“I’ve said it before and I’ll say it again: When students stay with us through the 12th grade, they have a much greater chance for success,” said State Superintendent Randy Dorn. “Our results on our state and national testing show that to be true. Students who work toward the goal of college are at the top of the nation. That should be gratifying to our state’s families and educators.”
Washington’s SAT participation rate of 54 percent remained the highest among Western states (43 percent) and the nation (47 percent). Among states with at least half of the eligible students taking the SAT, Washington ranked first in critical reading and math, and fourth in writing. Washington’s 28,660 public school students who took the SAT increased their reading and math scores by 3 points and writing by 4 points when compared to 2009. Black, Asian and white students in Washington increased scores in all three areas as 34 percent of SAT test takers identified themselves as non-white.
“College-entrance exams provide valuable information to us about all of our students,” Dorn said. “Finding more ways students can access these exams is a benefit to us all.”
The College Boardannounced today that 1,547,900 students in the class of 2010 across the nation took the SAT, representing 47 percent of high school graduates, a 1 percent increase from 2009. The SAT is one of two primary college readiness exams evaluated by colleges and universities in their admissions process. Students can take the SAT at any time during high school, but results are only counted once in the national report. Students’ most recently earned scores are included in today’s announcement.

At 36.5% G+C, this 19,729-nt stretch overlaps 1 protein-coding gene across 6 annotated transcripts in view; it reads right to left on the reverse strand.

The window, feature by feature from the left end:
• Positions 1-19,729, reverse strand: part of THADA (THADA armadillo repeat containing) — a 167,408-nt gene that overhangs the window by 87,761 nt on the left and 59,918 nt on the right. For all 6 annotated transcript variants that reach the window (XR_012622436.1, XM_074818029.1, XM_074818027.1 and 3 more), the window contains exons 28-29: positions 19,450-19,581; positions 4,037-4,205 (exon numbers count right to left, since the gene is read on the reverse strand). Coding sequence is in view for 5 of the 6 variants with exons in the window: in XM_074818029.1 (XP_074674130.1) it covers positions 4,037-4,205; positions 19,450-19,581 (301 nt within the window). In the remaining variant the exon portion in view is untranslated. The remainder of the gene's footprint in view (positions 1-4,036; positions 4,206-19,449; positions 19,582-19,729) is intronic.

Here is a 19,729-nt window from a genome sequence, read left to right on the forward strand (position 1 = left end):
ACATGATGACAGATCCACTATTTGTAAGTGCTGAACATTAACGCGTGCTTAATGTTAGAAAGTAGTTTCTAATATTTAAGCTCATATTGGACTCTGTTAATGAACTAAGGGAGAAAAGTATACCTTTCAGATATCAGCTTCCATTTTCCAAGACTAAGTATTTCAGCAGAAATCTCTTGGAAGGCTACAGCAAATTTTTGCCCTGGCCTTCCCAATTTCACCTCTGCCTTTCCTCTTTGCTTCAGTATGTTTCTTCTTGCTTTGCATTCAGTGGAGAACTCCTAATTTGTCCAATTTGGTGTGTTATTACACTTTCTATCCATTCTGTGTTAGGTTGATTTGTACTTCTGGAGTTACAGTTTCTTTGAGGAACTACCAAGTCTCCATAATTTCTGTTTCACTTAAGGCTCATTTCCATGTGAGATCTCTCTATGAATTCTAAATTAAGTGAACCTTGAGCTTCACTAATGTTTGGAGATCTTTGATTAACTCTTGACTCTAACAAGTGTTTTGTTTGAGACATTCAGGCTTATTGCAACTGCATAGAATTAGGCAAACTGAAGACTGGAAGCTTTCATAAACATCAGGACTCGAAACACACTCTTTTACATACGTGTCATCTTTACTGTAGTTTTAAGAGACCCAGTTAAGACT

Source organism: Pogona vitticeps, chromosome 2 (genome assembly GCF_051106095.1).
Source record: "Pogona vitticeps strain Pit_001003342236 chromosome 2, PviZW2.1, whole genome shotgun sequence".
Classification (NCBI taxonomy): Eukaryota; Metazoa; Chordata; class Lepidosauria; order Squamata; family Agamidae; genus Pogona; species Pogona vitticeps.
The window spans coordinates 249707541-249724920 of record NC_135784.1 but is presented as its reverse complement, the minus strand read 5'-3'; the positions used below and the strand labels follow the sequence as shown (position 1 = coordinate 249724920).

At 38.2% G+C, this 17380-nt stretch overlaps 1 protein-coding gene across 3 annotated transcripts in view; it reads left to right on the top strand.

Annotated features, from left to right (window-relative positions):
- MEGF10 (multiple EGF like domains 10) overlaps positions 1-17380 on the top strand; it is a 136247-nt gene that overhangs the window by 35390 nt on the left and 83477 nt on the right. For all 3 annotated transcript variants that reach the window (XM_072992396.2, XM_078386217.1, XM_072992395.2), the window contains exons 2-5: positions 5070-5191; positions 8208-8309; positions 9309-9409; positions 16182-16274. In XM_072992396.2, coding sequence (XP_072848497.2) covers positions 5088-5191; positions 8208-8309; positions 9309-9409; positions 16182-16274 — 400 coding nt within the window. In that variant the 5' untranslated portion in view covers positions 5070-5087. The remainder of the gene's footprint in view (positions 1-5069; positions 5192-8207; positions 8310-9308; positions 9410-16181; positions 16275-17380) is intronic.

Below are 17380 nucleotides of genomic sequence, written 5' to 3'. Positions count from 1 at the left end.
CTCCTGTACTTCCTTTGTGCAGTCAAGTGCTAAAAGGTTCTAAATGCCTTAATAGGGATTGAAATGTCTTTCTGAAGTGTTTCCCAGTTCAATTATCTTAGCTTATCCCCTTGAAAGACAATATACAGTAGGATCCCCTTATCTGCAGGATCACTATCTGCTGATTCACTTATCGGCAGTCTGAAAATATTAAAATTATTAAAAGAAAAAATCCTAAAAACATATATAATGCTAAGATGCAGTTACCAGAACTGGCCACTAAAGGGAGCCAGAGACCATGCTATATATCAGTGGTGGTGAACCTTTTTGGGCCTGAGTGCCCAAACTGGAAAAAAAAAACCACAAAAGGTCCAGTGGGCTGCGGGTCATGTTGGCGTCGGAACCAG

The SAT is a legislatively approved alternative to Washington’s high school state exams in reading, math and writing. After students take the state’s high school exam once, they can use qualifying scores from the ACT or SAT to meet the graduation requirements. Students who transfer into Washington public schools in the 11th or 12th grade from out of state or an in-state non-public school setting can use one of the alternatives without taking a state exam. The preliminary results for Advanced Placement performance and participation by state students was also impressive, Dorn said. Early AP results released by the College Board show state student participation increased by 6.7 percent from 2009 and their college-mastery level (scores of 3, 4 or 5) by 6.1 percent.
For national 2010 SAT results, visit http://www.collegeboard.com.
Sheep to Shawl: A free, family-friendly fall festival at Kirkman House Museum
- Event date: Sunday, September 26
Do your children know where their cozy winter hats and gloves and other warm clothing come from? Kids (and their parents) can follow the journey of wool from the back of a sheep to its transformation into a warm and colorful shawl at the annual Sheep to Shawl festival on Sunday, September 26.
The Kirkman House Museum will host the free festival at 214 N. Colville from 11 a.m. to 4 p.m., and local artists and craftsmen will demonstrate various wool-working techniques, ranging from live sheep shearing to spinning, weaving and felting, using the wool shorn live at the festival. On display will be the unique shawl created from last year's wool that was spun, dyed and woven by local textile artist Susan Swayne.The shawl , valued at more than $200, will be awarded to the winner of a drawing to be held at the festival. A donation of $1 for one chance and $5 for six chances is suggested.
In addition, local vendors will display beautiful hand-made wool items for sale, including hats and hand-spun yarns. Free activities for children include miniature horse and carriage rides and pie eating contests.
A lamb barbecue by Graze Catering will be available for purchase from noon to 2 p.m. For more information, contact the museum at www.kirkmanhousemuseum.org.
Information: Lenel Parish, (509) 529-6228/509 200-2511 / email@example.com
Pioneer and Garrison plan “Food Bowl” to support Realtors Association Food Drive